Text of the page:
CLINT EASTWOOD: 40 FILM COLLECTION (2013, Warner, PG-13-R, $179) - - In honor of its 90 years in the movie business, Warner Bros. is issuing this generous celebration of one of its most iconic stars. On tap are 38 of Eastwood's best, stretching from 1968's "Where Eagles Dare" to 2012's "Trouble With the Curve." Hidden gems abound from the underrated road movie "A Perfect World" with Kevin Costner to the Altmanesque comedy "Bronco Billy." The final two films in the package are the vintage "Eastwood Factor" doc and the new "Eastwood Directs: The Untold Story," which boasts tart interviews with Meryl Streep and Gene Hackman, among others. Extras: none.
CSI: NY -- THE FINAL SEASON (2012, Paramount, unrated, $65) -- Despite suffering from a nearly fatal gunshot wound at the end of the eighth season, Mac Taylor (Gary Sinise) is back in the CSI lab and ready to work. He's suffering from a bit of memory loss but his second-in-command (Sela Ward) covers his tracks. The still- entertaining police procedural concludes its nine year run with a 17- episode season featuring, among other treats, a cross-over show with cast members from "CSI: Las Vegas." Extras: featurettes, gag reel and deleted scenes.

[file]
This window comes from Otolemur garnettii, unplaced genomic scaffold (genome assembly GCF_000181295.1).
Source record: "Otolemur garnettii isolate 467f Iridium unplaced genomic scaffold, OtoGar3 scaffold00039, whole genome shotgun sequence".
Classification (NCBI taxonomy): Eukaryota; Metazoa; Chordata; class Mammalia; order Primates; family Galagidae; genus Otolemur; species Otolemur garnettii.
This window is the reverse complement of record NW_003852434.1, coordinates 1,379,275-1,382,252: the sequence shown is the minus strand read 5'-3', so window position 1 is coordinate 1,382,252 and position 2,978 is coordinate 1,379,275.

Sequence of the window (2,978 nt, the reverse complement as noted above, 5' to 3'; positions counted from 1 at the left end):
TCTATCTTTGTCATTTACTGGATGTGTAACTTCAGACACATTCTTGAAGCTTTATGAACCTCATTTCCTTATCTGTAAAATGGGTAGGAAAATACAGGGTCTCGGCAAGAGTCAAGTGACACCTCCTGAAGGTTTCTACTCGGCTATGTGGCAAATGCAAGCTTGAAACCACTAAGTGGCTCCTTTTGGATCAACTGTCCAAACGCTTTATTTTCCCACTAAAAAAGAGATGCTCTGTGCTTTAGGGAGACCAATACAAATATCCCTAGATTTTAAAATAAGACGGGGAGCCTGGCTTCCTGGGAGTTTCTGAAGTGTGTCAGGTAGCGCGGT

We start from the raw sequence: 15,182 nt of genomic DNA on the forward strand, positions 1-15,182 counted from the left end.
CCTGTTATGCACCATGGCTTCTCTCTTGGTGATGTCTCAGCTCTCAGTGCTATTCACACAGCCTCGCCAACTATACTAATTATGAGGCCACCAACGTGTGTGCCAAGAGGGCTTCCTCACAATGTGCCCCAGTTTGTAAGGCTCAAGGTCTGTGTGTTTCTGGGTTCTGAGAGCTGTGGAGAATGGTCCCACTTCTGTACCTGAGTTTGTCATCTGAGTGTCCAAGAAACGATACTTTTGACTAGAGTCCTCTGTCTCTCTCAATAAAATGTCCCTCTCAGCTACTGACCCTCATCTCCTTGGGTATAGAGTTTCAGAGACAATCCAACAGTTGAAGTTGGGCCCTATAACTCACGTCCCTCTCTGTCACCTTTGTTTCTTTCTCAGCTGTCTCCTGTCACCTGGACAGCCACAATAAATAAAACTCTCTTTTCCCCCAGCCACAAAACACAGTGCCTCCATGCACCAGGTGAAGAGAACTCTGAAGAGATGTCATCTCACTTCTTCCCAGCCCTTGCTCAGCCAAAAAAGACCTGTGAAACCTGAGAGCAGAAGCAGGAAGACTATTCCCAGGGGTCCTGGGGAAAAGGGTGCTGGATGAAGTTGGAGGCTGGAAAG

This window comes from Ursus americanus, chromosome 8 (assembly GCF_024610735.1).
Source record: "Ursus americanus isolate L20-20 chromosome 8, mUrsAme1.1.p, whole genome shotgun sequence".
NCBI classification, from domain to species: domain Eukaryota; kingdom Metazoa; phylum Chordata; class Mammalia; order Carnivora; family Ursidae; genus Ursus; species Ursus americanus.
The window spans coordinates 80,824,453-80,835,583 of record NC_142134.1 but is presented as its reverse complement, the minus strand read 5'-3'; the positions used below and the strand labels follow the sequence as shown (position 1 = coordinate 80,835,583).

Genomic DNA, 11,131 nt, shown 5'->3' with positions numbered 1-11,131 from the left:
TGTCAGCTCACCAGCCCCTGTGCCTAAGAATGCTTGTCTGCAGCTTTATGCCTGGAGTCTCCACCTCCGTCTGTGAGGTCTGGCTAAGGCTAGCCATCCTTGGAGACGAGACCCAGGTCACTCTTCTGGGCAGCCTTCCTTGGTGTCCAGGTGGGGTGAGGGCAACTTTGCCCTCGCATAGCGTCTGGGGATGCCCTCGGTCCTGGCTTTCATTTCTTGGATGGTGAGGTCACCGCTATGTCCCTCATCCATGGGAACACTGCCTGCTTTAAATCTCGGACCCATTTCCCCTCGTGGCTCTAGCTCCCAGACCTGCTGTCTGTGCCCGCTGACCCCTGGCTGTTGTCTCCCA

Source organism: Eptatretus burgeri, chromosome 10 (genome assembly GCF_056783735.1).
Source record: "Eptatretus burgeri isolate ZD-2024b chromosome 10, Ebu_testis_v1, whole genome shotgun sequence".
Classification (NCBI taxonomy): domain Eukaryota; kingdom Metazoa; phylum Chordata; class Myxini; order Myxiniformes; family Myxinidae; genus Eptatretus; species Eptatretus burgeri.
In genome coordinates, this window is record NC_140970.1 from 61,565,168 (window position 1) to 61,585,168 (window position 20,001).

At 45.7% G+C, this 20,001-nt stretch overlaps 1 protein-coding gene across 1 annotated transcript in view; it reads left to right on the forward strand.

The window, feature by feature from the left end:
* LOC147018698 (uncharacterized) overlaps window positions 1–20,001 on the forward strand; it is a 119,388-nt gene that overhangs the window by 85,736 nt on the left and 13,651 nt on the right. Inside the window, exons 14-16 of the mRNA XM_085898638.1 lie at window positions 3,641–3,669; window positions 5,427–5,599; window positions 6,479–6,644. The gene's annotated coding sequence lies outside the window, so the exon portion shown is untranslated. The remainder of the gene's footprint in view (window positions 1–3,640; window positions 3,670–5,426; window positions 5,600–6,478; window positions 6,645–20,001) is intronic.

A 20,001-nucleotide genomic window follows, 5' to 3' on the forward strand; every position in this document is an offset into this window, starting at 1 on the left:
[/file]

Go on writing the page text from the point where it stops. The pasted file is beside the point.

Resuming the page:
FAT ALBERT AND THE COSBY KIDS: THE COMPLETE SERIES (1972-1984, Shout Factory!, unrated, $119) -- Hey, hey, hey! North Philly's favorite cartoon kids are back in this 15 disc, 110-episode set. Created by Bill Cosby, who based the characters on his childhood buddies, the episodes are intended to be both fun and educational. Not every show is a winner but Cosby (who voices Fat Albert) keeps things lively while also commenting on a wide range of topics including sexism, racism and the dangers of drug abuse. Extras: documentary.
-- Amy Longsdorf
Tuesday -- "Tai Chi Hero."
July 9 -- "Dead Man Down," "The Host," "Spring Breakers," "Temptations: Confessions of a Marriage Counselor."
July 16 -- "Evil Dead."
July 23 -- "Ginger & Rosa," "New World," "Trance."
July 30 -- "Black Rock."
Aug. 6 -- "A Boy and His Dog," "Eddie: The Sleepwalking Cannibal."
Aug. 13 -- "Emperor."
-- Jaclyn Antonacci
A service of YellowBrix, Inc.